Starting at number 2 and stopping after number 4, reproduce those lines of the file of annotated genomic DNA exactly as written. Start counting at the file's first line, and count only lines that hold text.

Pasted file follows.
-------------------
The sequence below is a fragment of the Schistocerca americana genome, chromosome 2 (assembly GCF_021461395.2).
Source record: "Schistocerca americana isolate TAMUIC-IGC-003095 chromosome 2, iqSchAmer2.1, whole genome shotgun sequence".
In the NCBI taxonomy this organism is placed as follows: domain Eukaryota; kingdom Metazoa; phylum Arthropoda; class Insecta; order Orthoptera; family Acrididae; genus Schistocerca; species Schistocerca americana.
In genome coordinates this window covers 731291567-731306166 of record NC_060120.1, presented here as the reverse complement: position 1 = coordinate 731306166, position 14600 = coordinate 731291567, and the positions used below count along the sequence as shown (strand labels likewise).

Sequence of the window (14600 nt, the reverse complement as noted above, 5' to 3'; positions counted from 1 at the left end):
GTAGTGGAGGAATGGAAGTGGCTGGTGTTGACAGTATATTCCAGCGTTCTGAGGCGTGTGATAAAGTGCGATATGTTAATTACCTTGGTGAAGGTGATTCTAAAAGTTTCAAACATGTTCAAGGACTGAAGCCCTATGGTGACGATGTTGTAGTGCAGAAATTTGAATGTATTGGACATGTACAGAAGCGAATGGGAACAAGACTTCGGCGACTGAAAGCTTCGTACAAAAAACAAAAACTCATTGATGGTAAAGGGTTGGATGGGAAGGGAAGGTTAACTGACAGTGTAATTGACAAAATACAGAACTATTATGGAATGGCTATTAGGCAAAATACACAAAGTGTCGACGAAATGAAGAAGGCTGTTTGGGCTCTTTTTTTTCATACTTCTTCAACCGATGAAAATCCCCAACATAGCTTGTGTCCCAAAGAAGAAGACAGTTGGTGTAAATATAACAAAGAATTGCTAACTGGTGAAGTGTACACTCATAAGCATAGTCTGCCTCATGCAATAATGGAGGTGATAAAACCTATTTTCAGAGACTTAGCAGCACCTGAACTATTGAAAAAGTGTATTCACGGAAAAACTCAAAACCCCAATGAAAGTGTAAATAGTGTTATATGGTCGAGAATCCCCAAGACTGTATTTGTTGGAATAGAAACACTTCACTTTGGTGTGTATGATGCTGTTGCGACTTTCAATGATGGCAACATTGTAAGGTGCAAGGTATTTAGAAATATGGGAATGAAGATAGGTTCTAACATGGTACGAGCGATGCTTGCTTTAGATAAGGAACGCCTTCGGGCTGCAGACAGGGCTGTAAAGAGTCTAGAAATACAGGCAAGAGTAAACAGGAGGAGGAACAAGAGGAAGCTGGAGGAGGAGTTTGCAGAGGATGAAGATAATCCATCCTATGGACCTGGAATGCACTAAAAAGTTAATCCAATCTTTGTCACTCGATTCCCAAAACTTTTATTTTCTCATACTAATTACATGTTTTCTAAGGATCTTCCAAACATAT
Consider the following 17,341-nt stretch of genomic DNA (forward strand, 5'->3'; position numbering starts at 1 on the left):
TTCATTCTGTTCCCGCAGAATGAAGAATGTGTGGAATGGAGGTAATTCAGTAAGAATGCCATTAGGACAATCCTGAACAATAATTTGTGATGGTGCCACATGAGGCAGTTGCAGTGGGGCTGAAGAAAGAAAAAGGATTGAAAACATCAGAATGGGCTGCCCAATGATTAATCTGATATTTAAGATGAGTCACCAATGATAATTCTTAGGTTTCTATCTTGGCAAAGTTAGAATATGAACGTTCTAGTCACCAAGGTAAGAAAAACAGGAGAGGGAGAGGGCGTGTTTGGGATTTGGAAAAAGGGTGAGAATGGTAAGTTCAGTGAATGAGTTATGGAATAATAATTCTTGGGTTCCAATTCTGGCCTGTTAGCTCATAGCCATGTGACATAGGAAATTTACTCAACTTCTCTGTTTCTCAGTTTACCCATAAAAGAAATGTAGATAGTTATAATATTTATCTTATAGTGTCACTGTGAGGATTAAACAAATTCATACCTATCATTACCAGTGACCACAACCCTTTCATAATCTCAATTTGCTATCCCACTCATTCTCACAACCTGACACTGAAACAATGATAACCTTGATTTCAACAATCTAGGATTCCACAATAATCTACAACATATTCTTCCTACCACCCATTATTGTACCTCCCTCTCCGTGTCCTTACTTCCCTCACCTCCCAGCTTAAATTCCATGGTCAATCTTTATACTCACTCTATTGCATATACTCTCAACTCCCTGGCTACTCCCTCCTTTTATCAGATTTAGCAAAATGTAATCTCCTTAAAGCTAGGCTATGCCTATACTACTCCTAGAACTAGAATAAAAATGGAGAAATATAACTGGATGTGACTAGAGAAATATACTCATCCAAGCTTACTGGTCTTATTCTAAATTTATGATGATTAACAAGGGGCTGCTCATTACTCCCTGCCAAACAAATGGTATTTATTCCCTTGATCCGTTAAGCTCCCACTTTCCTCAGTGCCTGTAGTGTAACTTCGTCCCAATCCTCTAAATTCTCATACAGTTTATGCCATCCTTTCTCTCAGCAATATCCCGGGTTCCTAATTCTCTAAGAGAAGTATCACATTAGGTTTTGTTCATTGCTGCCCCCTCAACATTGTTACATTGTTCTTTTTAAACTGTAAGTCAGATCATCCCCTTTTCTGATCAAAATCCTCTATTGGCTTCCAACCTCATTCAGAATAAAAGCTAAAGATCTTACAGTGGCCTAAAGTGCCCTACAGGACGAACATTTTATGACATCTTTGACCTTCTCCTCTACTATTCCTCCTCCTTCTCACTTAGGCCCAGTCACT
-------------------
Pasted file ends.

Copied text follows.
Source record: "Schistocerca americana isolate TAMUIC-IGC-003095 chromosome 2, iqSchAmer2.1, whole genome shotgun sequence".
In the NCBI taxonomy this organism is placed as follows: domain Eukaryota; kingdom Metazoa; phylum Arthropoda; class Insecta; order Orthoptera; family Acrididae; genus Schistocerca; species Schistocerca americana.
In genome coordinates this window covers 731291567-731306166 of record NC_060120.1, presented here as the reverse complement: position 1 = coordinate 731306166, position 14600 = coordinate 731291567, and the positions used below count along the sequence as shown (strand labels likewise).